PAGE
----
Dishonoring your story?

Recently, I came across a a definition of the word “dishonor” that I hadn’t considered before:  “to treat something as ordinary”.  The idea comes from the greek word atimos, which means “to treat something as ordinary” and atimos translates into English as “without honor”.  Diving into the origins of words isn’t a general practice for me, but it does illustrate the importance of language and led to a moment of realization for me.

The whole reason this jumped out at me is because I began thinking of the things that I “treat as ordinary”.  The first thing that came to mind was my life, my journey, my story.  There is no one I know more guilty of this than me.  It’s only in the last 3-4 years that I’ve begun to embrace anything other than the idea that my life was ordinary.  I actually think it’s an additional challenge for folks who lead such lives to think of them beyond ordinary, because, to them, it’s not; it’s what they know, it’s their normal.  The realization that your “ordinary” is in fact “extraordinary” to the world around you isn’t always the easiest thing to reconcile.  Fortunately I’ve had some great help with this from friends like Andy Piscotti, who consistently reminds me how some of the simplest things in my life – like getting around Washington, DC – is actually epic because of how I accomplish that.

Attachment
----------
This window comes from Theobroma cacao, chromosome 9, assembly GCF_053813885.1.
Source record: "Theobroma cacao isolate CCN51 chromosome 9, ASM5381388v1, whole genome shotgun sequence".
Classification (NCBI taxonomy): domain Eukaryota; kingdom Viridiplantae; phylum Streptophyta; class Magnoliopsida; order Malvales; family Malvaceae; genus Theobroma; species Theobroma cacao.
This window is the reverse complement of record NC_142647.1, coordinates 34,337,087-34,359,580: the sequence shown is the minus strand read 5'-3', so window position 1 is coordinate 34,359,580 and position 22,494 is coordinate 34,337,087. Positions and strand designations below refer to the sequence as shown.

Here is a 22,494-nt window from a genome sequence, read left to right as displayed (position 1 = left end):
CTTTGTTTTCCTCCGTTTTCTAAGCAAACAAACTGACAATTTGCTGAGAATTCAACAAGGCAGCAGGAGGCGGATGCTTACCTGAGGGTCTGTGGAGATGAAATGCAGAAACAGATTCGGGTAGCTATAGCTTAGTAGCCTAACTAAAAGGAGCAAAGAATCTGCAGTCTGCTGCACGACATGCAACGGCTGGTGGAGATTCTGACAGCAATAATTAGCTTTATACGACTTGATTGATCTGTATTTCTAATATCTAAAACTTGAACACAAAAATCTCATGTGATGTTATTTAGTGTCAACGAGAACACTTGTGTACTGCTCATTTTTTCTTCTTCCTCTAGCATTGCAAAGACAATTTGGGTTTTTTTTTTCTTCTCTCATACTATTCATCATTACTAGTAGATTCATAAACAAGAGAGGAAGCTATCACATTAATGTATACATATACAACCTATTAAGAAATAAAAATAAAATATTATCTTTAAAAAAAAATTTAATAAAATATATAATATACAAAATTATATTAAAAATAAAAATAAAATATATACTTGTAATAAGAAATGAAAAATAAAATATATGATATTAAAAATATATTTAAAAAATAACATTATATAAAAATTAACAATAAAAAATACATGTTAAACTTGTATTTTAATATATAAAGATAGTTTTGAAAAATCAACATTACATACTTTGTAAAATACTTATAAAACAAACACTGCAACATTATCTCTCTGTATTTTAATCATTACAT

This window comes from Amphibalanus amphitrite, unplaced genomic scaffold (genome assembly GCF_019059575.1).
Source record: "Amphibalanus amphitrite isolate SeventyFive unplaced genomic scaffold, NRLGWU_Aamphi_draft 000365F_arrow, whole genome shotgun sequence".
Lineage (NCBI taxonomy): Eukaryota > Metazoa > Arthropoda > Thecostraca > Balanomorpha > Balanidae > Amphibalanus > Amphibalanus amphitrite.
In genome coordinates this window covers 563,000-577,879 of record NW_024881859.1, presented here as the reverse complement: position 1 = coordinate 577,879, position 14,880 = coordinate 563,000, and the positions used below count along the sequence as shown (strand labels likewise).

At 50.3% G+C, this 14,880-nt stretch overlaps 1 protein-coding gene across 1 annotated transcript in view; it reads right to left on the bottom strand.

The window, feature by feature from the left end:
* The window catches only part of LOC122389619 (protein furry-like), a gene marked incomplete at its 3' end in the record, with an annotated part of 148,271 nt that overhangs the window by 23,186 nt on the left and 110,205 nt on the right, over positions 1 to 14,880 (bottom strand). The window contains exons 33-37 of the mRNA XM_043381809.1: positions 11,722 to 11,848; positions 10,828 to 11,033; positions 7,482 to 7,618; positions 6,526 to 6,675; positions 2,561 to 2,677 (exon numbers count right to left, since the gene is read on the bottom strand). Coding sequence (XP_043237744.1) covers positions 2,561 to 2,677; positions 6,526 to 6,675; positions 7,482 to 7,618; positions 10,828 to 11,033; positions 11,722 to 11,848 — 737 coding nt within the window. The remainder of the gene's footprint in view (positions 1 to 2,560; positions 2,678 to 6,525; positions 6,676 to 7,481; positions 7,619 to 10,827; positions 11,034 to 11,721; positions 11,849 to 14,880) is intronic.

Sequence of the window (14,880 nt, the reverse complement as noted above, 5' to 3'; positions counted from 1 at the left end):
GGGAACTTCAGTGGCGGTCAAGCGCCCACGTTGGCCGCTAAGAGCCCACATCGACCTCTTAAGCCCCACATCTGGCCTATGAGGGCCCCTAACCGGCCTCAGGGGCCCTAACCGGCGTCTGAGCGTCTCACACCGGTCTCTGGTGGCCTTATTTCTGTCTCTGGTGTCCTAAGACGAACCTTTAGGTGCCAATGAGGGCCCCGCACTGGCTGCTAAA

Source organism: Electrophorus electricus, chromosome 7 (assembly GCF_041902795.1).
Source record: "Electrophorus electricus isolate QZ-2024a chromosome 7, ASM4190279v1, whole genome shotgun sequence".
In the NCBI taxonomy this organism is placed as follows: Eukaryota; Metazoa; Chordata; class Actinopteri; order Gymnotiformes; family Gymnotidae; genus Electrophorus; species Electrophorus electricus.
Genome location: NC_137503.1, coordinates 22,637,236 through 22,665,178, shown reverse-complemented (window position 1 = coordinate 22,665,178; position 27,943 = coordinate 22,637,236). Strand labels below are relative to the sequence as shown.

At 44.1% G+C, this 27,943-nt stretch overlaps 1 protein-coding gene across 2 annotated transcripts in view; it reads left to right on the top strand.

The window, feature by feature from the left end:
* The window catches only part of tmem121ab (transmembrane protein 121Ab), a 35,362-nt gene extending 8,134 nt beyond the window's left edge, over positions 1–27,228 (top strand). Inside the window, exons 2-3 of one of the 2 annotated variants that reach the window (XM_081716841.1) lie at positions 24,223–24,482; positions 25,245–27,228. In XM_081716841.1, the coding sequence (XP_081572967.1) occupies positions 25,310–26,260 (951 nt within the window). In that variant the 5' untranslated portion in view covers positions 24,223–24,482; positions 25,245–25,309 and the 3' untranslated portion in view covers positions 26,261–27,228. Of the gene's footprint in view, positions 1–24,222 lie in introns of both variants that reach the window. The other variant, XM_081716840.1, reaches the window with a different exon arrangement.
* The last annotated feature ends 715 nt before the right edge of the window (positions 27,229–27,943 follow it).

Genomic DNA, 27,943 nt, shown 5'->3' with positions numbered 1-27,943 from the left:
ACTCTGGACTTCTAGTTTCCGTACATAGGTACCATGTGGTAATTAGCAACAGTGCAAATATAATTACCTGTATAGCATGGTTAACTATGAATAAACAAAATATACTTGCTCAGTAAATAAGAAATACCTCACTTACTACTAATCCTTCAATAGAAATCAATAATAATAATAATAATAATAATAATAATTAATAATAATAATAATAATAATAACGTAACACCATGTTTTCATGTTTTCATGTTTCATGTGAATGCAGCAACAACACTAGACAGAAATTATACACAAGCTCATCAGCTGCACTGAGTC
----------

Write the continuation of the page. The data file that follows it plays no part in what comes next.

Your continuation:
So, sitting at National Community Church this past Sunday I asked myself this question:  “By treating my life as ordinary for so long, and still doing it often today, am I dishonoring it?  Am I dishonoring what God has done and is doing?  If so, how do I change that, yet still maintain proper perspective and not fall into the trap of building the Death Star?”  The only answer I know that has any shot of working well is continued Dependence on Jesus, knowing I cannot do this life on my own, without Him.  Nevertheless, it’s still challenging because out there…in the shadows…Luthor Syndrome often waits for an opportunity to infiltrate.

But knowing “it’s a trap” is the first step in evading it.

It’s interesting that C.S. Lewis has a bit of his own take on this in his Weight of Glory essay, when he says:  “There are no ordinary people.  You’ve never talked to a mere mortal.”  The depth of that statement and the implication within – related to how we treat ourselves and other people – goes for miles beneath the surface.

What’s extraordinary about your life?  Are you dishonoring your own story?


Posted on by Aaron in Uncategorized

About Aaron

Author, Speaker, and Super Nerd. Aaron Welty speaks and writes regularly connecting the dots of life, faith, and science fiction. Originally from Michigan, he now lives and works in the Washington, D.C. Metro area.

One Response to Dishonoring your story?

  1. joshMshep

    Killer Lewis quote and take on it, thx bro

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